Wednesday, March 9, 2011
Ash Wednesday 2011
Ash Wednesday 2011: What's the Origin and Meaning of the Christian Event?
Tomorrow, when the revelers in New Orleans are feeling their hangovers (or are still drunk) from Fat Tuesday, many of the faithful will be in church.
Because after Fat Tuesday comes Ash Wednesday in the Christian calendar. Both are part of the lead-up to Easter, the holiest day of the year for Christians.
Here's how it works. Fat Tuesday is a last hurrah. There's Mardi Gras in New Orleans, for instance, and the raucous Carnival in Latin countries.
Once Fat Tuesday has come to a close -- and that's at midnight sharp in New Orleans -- Ash Wednesday begins. Ash Wednesday is the first day of the season of Lent, a several-week-long period of repentance and contemplation for Catholics. Lent observation and its rituals were formalized for Christians by the Council of Nicea in 325 A.D. and have evolved over the following centuries.
On Ash Wednesday, the beginning of Lent is marked with church services in which priests and ministers place ashes in the sign of the cross on the faithful's foreheads. As he places the ashes upon the person's forehead, a priest will say, "Remember, man is dust, and unto dust you shall return"; "Turn away from sin and be faithful to the Gospel"; or "Repent, and hear the good news."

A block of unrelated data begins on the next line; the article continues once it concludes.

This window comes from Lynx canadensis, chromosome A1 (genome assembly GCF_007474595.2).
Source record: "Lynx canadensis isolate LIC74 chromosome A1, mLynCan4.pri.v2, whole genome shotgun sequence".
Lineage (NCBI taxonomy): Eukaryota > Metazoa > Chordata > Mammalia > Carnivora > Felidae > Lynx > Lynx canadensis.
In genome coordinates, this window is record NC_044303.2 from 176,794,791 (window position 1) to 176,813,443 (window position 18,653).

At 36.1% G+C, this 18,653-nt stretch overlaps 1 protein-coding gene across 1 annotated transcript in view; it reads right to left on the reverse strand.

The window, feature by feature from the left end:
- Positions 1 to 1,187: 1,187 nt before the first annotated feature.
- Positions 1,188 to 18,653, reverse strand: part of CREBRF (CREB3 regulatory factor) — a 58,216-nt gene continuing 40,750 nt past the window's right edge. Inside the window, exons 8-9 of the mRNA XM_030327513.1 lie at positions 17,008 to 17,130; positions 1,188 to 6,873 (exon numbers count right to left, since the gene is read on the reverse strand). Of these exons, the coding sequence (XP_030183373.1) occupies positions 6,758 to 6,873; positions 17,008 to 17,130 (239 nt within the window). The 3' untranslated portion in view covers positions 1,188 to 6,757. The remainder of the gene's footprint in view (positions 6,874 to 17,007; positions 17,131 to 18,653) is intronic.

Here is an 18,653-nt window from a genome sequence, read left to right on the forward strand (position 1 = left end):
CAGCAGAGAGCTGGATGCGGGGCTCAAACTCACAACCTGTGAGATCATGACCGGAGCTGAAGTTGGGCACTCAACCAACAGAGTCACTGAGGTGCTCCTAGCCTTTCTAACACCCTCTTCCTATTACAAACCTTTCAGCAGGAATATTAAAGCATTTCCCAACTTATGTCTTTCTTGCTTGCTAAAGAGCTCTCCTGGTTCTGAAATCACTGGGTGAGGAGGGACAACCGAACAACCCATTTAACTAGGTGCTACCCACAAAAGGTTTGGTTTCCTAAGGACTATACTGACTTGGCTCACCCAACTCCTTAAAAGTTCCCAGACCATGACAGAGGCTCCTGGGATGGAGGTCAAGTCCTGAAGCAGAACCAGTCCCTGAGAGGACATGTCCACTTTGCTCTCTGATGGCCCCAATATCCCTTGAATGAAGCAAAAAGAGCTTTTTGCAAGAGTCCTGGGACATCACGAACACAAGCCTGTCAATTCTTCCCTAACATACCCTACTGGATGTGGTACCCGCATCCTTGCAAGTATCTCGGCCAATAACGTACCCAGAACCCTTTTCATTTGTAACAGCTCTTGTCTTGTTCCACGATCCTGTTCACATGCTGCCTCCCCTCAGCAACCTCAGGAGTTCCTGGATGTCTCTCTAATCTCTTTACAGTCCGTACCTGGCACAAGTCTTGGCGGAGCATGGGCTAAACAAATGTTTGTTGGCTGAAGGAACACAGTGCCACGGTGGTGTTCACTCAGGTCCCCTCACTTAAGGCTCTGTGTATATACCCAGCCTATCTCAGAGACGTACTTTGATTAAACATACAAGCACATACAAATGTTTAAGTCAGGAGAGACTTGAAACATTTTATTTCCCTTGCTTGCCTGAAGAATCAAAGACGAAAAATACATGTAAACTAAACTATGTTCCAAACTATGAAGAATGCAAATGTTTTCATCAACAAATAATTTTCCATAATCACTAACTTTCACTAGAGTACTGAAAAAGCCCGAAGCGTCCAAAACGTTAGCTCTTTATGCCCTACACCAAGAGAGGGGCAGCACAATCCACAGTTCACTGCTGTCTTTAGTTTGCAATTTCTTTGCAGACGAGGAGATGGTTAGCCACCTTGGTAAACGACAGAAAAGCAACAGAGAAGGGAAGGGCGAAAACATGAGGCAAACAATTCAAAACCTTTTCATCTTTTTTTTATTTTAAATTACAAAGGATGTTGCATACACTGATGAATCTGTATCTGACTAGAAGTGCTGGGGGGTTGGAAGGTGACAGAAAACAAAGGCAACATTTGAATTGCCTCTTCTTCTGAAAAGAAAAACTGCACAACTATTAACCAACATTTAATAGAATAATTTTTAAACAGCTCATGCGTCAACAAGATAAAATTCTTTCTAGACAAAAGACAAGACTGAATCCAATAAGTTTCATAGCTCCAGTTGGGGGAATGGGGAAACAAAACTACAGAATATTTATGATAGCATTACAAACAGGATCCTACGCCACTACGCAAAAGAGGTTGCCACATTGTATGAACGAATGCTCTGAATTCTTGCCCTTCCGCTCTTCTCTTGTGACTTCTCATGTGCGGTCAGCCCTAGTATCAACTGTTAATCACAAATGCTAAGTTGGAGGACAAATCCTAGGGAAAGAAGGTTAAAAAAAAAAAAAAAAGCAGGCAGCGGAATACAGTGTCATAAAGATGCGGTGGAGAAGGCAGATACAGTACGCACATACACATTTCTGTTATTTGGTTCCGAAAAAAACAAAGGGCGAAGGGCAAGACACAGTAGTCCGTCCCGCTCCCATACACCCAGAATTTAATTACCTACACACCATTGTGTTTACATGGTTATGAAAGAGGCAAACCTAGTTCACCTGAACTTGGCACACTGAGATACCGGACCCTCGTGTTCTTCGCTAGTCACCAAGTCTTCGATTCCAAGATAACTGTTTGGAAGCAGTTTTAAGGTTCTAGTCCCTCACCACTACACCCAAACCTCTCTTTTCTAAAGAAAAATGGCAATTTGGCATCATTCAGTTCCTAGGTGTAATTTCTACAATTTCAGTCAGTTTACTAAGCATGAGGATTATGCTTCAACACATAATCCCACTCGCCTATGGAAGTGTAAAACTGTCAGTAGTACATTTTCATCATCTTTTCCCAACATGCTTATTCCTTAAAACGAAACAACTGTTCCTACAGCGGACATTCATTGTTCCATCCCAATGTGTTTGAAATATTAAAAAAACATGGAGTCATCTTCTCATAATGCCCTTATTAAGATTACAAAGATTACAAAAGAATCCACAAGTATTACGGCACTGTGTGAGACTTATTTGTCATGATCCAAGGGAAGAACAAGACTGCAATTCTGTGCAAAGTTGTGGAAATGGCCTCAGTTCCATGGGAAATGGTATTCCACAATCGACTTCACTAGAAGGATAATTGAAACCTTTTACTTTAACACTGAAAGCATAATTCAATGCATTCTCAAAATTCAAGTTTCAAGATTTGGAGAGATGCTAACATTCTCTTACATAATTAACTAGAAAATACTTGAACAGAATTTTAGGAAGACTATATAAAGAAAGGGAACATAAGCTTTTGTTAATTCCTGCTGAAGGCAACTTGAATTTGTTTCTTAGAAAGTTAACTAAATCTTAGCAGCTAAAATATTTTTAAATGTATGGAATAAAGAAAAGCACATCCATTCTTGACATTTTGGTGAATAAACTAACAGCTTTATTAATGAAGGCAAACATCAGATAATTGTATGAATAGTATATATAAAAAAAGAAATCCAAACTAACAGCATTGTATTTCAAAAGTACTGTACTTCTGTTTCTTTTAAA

Traditionally, ashes are a sign of penance, and wearing the ashen cross tells the world that you are repenting your sins. The ashes themselves are composed of holy water mixed with the burned remains of the palm fronds from the prior year's Palm Sunday service. Palm Sunday falls on the Sunday before Easter.
For Catholics, Ash Wednesday is also a day of fasting, as those between 15 and 59 are expected to abstain from meat and eat only one full meal during the day. During Lent, Catholics are to abstain from meat on Fridays as well.
Lent lasts for 46 days (or 40 days without counting Sundays) and ends on Easter. Catholics are also encouraged to give up something for Lent, so Ash Wednesday for many can also mean the first day of abstaining from, say, chocolate.
While the Catholic Church's observance of Ash Wednesday may be the most well known, other churches also mark the holiday, including the Lutheran Church and the Methodist Church. Eastern churches instead celebrate "Clean Monday" or "Ash Monday."
"Blessed sister, holy mother, spirit of the fountain, spirit of the garden,
Suffer us not to mock ourselves with falsehood
Teach us to care and not to care
Teach us to sit still
Even among these rocks,
Our peace in [God's] will
And even among these rocks
And spirit of the river, spirit of the sea,
Suffer me not to be separated
And let my cry come unto Thee."
- T.S. Eliot, from his poem "Ash Wednesday"
The Rams Horn
The Rams Horn on Facebook